Best Sources: Extra virgin olive oil goes through less refining and processing, so it retains more nutrients than standard varieties. And it is not the only oil with health benefits. Safflower and avocado oils have shown cholesterol-lowering properties, while walnut oil has 10 times more omega-3s than olive oil.

Herbs and spices

Herbs and spices add a ton of flavor and have anti-inflammatory benefits without adding calories . Try spicing up your food on your anti-inflammatory diet with the use of spices like curry , ginger, and turmeric.


Studies have shown that people who regularly ate foods from the allium family – such as garlic, onions, and leeks – showed fewer signs of early osteoarthritis (OA). Researchers believe that the diallyl disulfide compound found in garlic may limit the enzymes that damage cartilage in human cells.
Excellent for: osteoarthritis

Bone broth

One particularly important nutrient if you suffer from arthritis is bone broth. Bone broth is a simple broth made by cooking animal bones (free range) in water for several hours (usually between 24 and 48 hours). In some cases, vegetables, herbs, or spices are also added to the broth to make it more flavorful. When the broth is boiled for long periods of time, the bones release the nutrients within them making them usable by a person who drinks the broth. Nutrients are: Collagen, Magnesium, Protein, Manganese, Copper, Zinc, Iron, Calcium, Potassium, Glycine, Proline, Chondroitin Sulfate, Glucosamine Sulfate.

What to avoid eating if you have arthritis

Just as there are foods that benefit or support against the symptoms of arthritis if you consume them, there are foods that enhance it. These are some that you should definitely leave out in case they accentuate your pain.

Solanaceae (aubergines, peppers, tomatoes, etc.)

Nightshade vegetables, including eggplants, tomatoes, red bell peppers and potatoes, are disease-fighting powerhouses that feature maximum nutrition for minimum calories.

They also contain solanine, a chemical that has been flagged as a culprit for arthritis pain. There is no scientific evidence to suggest that nightshades trigger arthritis flare-ups, however many people experience significant relief from symptoms when they avoid nightshade vegetables. So the doctors say, if you notice that your arthritis pain subsides after eating them, give them a try and try eliminating all nightshade vegetables from your diet for a few weeks to see if it makes a difference.

Gluten-free foods

Researchers aren’t sure, but some people have found that their arthritis worsens after eating certain foods, such as gluten, a protein complex found in grains such as wheat, barley, and rye, and many industrialized foods. more that they contain it in their ingredients or that they are cross-contaminated with gluten like cereals that essentially do not contain it like oats. People with arthritis are encouraged to follow a diet low in salt, fat, and carbohydrates to avoid inflaming their joints.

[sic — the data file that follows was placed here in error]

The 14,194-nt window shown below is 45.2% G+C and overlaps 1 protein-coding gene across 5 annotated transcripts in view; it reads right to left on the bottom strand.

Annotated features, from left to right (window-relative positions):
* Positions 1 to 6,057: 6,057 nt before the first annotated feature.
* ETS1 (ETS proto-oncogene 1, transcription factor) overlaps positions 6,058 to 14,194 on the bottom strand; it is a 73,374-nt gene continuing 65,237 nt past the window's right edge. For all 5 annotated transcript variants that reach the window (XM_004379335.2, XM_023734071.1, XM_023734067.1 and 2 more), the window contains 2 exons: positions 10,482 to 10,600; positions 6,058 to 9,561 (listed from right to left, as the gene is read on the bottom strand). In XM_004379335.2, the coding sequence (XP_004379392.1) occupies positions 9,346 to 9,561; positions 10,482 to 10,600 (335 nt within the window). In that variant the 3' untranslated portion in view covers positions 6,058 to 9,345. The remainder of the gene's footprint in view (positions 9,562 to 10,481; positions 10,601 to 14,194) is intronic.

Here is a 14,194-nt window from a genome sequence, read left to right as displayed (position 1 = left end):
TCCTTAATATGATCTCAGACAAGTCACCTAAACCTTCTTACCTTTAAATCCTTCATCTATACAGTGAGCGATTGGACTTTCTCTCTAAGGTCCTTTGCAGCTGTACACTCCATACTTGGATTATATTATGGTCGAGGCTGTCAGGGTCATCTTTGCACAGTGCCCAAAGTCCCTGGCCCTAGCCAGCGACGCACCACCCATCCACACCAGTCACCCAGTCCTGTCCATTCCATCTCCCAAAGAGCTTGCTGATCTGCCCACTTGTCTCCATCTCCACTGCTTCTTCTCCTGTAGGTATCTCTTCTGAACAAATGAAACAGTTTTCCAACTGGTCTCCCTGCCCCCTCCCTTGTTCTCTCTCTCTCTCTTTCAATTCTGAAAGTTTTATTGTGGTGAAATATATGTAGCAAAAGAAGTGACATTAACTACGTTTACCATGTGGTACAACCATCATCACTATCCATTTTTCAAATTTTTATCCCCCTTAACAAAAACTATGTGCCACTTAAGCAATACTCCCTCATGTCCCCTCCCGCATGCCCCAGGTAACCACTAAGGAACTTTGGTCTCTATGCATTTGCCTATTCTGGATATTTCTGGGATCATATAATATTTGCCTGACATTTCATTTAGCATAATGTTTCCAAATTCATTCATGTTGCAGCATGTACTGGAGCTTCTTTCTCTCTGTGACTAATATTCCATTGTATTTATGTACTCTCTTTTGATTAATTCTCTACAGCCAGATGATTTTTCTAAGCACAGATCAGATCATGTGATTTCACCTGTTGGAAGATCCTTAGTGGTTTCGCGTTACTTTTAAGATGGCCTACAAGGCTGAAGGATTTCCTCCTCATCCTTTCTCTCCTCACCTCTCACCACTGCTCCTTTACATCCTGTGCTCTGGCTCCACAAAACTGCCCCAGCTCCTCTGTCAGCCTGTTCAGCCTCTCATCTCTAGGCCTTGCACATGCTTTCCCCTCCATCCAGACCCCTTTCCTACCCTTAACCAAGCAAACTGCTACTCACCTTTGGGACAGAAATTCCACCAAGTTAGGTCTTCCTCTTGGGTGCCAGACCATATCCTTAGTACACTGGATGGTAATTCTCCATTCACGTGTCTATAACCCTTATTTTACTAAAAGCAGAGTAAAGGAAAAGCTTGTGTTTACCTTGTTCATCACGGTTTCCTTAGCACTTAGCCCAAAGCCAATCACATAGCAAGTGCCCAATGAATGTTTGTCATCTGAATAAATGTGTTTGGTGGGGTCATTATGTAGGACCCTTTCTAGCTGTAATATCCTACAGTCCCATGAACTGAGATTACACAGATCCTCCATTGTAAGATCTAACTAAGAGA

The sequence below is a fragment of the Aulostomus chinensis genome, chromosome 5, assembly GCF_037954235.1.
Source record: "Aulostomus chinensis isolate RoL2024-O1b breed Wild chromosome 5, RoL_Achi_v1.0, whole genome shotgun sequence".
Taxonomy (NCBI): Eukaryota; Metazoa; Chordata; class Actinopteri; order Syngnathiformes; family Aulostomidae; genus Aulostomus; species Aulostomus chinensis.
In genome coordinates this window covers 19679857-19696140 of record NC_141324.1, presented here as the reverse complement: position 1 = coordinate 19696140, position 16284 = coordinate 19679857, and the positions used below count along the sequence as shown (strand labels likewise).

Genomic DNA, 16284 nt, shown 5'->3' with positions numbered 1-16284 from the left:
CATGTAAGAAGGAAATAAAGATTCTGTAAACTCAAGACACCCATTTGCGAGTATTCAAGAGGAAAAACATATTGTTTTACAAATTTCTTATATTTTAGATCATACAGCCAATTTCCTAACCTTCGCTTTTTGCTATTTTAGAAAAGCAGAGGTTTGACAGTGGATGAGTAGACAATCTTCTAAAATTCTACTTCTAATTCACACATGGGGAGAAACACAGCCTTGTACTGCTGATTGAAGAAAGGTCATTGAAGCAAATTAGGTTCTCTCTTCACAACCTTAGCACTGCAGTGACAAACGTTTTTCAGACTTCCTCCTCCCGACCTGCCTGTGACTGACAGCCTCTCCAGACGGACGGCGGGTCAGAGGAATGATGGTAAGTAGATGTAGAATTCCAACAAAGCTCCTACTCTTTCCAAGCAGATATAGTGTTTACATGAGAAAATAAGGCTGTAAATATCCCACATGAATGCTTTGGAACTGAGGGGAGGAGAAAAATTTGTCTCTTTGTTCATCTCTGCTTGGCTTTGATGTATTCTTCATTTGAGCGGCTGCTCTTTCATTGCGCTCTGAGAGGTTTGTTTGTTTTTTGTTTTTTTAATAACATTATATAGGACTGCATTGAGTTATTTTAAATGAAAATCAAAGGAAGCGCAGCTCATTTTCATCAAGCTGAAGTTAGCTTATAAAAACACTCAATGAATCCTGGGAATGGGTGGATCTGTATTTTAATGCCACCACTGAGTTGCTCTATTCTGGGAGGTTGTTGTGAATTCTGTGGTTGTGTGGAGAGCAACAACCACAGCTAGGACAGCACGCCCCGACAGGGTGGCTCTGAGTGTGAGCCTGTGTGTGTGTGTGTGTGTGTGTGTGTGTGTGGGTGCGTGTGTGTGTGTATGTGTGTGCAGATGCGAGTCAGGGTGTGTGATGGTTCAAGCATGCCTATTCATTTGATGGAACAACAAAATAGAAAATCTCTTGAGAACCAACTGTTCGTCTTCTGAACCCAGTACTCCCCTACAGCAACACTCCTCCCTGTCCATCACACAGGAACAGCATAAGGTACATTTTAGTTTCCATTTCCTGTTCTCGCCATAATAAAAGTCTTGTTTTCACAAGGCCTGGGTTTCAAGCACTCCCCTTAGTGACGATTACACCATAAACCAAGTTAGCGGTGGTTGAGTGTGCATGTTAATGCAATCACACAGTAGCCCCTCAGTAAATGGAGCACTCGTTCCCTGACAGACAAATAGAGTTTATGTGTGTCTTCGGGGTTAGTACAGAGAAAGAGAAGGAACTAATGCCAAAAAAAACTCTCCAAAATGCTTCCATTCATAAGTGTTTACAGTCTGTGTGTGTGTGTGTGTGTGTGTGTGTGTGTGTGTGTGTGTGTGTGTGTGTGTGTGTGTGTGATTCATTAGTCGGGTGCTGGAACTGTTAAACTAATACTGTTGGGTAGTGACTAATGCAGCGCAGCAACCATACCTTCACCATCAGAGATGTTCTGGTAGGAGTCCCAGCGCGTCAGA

Dairy products

Rheumatoid arthritis symptoms can flare up in response to specific proteins found in dairy products . Some people with rheumatoid arthritis who report milk intolerance have antibodies to milk proteins. The body forms these antibodies to protect itself from what it mistakenly perceives as a harmful substance, but the antibodies attack other parts of the body besides milk. Cut dairy products out of your diet to see if that reduces your RA symptoms.
Try almond milk and coconut milk for anti-inflammatory alternatives.


Beans such as lima beans, lentils, and navy beans have high amounts of purine, which is then metabolized to uric acid when eaten. This can make arthritis inflammation worse.

Give up refined sugar and sweets

While certain carbohydrates are an essential part of our diet, refined and sweet sugars are not, as much as we can enjoy them. Refined sugars, like high fructose corn syrup, are empty calories devoid of any nutrients.

It is a poison by itself. Cutting down on refined sugar is even more important for people with rheumatoid arthritis because chronic inflammation in RA impairs the body’s ability to break down sweets. Risk of cardiovascular disease is also high for people living with RA, and controlling blood pressure and cholesterol is crucial.

Don’t drink coffee

The health effects of coffee are controversial, especially when it comes to rheumatoid arthritis . Coffee consumption is linked to the development of RA positive anti-CCPs, a specific subtype of rheumatoid arthritis, according to a study published in Arthritis and Rheumatism . While research is still ongoing, you may want to consider removing the cup of coffee from your diet.

By Dr. Eric Jackson

Dr. Eric Jackson provides primary Internal Medicine care for men and women and treats patients with bone and mineral diseases, diabetes, heart conditions, and other chronic illnesses.He is a Washington University Bone Health Program physician and is a certified Bone Densitometrist. Dr. Avery is consistently recognized in "The Best Doctors in America" list.

Leave a Reply

Your email address will not be published. Required fields are marked *